In the area of beamed power, a new concept came up called Pellet-pushed Propulsion. Instead of using atoms, it used physical pellets, sometimes even little tiny directed devices. That idea has had a lot of thought and calculation, but no one has taken it much farther.
In my 1996 review, I found that other people had also come up with new ideas for stopping a beamed-laser lightsail. One of them involved a magnetic sail.. After using the laser to get the sail up to speed, you dropped the sail and spread out a big loop of current-carrying super-conducting wire. The magnetic field from the current will push against the atmosphere of the star, and bring the probe to a halt. There is yet another way to do this, using a plasma wave.
Now that other people were solving the problem of stopping, more people were working on finding alternate ways to get to the stars. The Jet Propulsion Lab facility can now push a small interstellar probe partway to the stars, using a solar sail.
I finally realized I wouldn't see any progress on a true interstellar vehicle before my career was over, so I decided to switch to work on space tethers. So at age 70, I have turned over the field of interstellar travel to Geoffrey A. Landis.
I still maintain contact with everybody in the field; from 1961 to 1991, I was one of the pioneers and inventors in interstellar flight, and I am proud of the contributions I was able to make.

SMART STRUCTURES


I was active in the aerospace field of smart structures from 1979 to 1985.
A "smart structure" is defined as an engineered mechanical structure built of integrated materials which can sense thermal, mechanical, elastic, and inertial loads; and which can apply forces and moments, when powered by control electronics, in such a manner as to adapt the geometric shape and dynamic response of the structure, based on a set of rules.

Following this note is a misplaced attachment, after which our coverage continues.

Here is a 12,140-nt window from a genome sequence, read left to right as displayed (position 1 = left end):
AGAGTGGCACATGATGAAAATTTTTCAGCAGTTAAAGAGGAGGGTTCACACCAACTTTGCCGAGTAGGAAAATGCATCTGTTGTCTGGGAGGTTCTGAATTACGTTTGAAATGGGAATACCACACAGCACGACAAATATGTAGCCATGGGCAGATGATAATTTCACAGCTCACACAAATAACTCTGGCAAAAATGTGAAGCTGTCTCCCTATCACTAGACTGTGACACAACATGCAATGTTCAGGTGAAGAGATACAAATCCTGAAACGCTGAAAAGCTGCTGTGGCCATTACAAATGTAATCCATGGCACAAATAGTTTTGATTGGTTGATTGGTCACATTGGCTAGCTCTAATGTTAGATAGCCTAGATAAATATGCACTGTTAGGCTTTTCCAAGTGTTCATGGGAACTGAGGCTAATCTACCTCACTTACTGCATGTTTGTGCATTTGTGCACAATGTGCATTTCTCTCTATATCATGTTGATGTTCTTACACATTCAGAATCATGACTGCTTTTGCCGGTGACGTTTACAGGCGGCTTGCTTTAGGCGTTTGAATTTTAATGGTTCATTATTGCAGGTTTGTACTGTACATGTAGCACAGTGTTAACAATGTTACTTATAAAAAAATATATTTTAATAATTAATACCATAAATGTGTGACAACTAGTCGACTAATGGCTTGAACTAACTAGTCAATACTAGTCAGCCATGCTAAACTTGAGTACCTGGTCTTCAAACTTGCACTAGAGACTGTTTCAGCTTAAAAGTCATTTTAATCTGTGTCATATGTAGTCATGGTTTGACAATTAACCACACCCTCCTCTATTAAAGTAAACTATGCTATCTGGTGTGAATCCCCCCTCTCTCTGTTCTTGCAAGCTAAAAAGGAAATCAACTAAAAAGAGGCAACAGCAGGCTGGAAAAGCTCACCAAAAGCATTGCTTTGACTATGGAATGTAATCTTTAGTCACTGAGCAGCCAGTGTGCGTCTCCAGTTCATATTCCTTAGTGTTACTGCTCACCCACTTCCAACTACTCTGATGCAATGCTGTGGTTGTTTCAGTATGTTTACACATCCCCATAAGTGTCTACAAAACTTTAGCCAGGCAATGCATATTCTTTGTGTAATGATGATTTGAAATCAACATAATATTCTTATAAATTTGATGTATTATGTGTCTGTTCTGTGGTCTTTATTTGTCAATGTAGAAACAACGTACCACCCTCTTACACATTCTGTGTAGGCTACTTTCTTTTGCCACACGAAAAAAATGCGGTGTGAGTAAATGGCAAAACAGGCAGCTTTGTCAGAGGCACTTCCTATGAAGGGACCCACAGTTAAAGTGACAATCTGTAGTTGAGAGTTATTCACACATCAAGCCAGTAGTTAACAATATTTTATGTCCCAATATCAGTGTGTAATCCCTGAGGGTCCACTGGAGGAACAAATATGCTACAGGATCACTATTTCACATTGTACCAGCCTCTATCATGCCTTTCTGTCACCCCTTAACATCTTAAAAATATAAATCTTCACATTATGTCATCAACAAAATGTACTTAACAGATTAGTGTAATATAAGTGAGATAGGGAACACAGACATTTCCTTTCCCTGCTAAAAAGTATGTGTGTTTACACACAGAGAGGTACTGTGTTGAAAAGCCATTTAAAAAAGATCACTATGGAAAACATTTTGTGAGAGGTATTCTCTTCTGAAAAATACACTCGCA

These complex mechanical structures usually start with composite-material -laminated bases, like carbon-carbon fiber. By inserting between the laminates things such as piezoelectric ceramic transducers, shape memory alloy wire actuators, passive viscoelastic dampers, temperature sensors, power control electronics, etc., the structure can be converted from merely a "stiff stick" into a flexible, adaptable, component part of a complex structure, such as a very lightweight telescope that is many times lighter than a standard space telescope, but with much better performance.
By proper design and operation you can obtain different elctromechanical properties out of the same "smart structure". The new piezoelectric ceramics along with new high-strength materials became a very powerful means for controlling the properties of a very large and massive structure.
The big change about during the Cold War. It started with the navy. They had a desire to make sonar more and more efficient, in terms of the coupling of electrical power in the piezoelectric ceramic transducer with the sound put into the water.

Tests on these transducers revealed that you could put a great deal of energy into the structure through them, and get a lot of the energy back out again, with almost no loss.